• Volume 18 Number 1 - January 2011


    The Neuse River lowlands are becoming a hotspot for feral hogs.

    Freddie Stancil and his grandson, Jared Raynor, paused to point out an area where hogs had been rooting for grubs and acorns. Seeing a hog from a nearby stand, they said, would be as close to guaranteed as anything in hunting, but that it might be almost dark before one showed up.

    Pay attention to cover, camo and decoy spreads when targeting eastern North Carolina waterfowl.

    Growing up in eastern North Carolina can have a profound effect upon a young outdoorsman. The culture and heritage that’s passed along, combined with the ample experience of seeing and experiencing the area’s wildlife help shape and mold lives.

    Protected Bald Head Island creeks offer great winter fishing.

    Late last January, the North Carolina coast was in the throes of the coldest winter of the decade. Quick temperature drops had already triggered trout kills, and the water temperature in the Cape Fear River had plunged into the high 30s.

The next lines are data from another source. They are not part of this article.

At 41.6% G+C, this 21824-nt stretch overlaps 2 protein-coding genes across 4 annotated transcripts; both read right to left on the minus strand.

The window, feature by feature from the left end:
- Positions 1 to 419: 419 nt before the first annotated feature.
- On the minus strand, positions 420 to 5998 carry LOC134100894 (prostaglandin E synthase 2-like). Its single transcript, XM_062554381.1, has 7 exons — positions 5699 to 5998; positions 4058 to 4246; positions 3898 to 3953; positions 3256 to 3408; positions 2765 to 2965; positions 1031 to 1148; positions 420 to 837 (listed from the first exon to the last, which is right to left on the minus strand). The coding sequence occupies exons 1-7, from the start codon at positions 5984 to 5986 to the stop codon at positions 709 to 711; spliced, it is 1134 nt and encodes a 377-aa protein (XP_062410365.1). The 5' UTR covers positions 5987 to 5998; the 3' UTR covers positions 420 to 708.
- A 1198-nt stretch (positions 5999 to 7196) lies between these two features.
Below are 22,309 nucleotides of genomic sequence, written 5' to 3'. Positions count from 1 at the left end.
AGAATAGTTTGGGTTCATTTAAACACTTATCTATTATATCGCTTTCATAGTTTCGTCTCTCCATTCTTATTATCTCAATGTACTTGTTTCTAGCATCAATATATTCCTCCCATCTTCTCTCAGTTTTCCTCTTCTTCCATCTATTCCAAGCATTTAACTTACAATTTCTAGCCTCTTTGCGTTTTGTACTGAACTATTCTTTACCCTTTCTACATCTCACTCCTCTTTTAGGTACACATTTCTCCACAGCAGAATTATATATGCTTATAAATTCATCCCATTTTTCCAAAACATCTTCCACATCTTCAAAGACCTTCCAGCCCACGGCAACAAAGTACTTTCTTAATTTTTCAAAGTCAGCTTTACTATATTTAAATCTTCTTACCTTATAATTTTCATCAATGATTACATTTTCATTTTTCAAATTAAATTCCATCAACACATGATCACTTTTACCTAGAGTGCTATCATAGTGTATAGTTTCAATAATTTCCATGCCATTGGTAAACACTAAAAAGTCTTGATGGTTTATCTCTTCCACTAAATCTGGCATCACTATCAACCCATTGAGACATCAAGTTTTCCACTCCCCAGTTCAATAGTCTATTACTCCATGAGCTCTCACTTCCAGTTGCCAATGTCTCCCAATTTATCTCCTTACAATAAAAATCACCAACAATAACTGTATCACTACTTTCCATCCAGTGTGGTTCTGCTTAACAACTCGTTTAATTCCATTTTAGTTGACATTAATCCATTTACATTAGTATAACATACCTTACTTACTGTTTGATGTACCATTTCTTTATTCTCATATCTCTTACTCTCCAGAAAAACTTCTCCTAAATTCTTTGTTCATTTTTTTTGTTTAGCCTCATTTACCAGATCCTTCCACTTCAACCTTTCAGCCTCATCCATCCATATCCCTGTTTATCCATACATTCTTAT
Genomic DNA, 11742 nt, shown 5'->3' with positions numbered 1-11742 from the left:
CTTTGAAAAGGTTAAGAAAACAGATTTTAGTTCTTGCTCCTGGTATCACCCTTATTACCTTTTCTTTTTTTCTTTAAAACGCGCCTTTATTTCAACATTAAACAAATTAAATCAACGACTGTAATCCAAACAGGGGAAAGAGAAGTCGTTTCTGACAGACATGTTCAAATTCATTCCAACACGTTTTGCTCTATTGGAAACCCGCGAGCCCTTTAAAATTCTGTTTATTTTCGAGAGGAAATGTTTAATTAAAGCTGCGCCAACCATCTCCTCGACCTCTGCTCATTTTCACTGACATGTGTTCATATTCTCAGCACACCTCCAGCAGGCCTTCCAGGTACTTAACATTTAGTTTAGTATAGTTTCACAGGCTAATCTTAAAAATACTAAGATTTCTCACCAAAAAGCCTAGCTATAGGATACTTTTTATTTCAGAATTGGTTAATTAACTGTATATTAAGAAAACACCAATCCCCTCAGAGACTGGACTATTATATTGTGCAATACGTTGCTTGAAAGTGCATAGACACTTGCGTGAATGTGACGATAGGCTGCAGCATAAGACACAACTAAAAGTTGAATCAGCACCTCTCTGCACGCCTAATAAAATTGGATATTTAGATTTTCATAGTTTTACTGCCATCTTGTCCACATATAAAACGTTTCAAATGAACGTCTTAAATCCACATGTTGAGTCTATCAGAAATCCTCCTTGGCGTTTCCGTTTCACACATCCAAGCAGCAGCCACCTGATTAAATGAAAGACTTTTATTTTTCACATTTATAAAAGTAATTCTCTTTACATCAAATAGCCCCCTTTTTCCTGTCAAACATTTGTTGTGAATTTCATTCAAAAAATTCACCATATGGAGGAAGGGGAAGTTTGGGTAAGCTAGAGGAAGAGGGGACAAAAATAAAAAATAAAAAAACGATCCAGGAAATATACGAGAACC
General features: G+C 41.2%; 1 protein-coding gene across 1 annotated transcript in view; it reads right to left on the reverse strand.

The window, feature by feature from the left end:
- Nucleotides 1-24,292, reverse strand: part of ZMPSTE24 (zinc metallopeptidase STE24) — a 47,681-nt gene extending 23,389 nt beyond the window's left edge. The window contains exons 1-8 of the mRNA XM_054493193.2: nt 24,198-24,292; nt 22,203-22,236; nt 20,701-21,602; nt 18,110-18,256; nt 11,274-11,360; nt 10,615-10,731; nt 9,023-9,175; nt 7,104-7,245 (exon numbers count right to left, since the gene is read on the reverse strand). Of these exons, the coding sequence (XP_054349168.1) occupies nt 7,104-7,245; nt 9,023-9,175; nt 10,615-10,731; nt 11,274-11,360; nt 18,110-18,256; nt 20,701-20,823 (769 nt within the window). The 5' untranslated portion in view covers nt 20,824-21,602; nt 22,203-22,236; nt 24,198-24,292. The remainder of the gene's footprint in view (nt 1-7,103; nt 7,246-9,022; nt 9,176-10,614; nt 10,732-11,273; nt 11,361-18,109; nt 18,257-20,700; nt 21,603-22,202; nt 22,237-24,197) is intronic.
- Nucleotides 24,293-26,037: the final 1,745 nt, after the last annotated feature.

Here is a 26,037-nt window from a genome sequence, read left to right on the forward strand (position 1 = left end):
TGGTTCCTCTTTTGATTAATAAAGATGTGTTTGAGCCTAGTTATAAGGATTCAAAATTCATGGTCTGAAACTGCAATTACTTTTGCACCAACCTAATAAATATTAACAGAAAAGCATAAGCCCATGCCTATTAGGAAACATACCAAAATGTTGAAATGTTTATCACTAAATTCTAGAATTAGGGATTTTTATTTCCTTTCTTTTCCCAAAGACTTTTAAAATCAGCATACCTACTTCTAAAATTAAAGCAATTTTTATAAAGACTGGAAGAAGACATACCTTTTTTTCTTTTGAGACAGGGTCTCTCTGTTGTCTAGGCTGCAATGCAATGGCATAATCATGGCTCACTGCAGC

Real ‘Down East’ fishing awaits year-round at these 10 spots.

    EDITOR’S NOTE: Over the next year, North Carolina Sportsman’s Saltwater Series will give readers GPS coordinates to hotspots along the coast.

    Harold Langdon trains some of the top rabbit dogs in North Carolina; what he’s learned will make you a better hunter.

    One day last January, Harold Langdon sat on a stump last January inside a cutover that was part of a large deer lease.

    Try these tips for making winter trips successful.

    It was the middle of January, and most anglers had put away their fishing gear and were stuck watching outdoor shows on TV, tinkering in the basement or going shopping with the wife.

    The catch-and-release striper fishery in the lower Cape Fear River is improving by leaps and bounds.

    Throughout the chilly winter months, downtown Wilmington along the Cape Fear River harbors more than just a retired battleship and a dozen 1,000-foot container ships.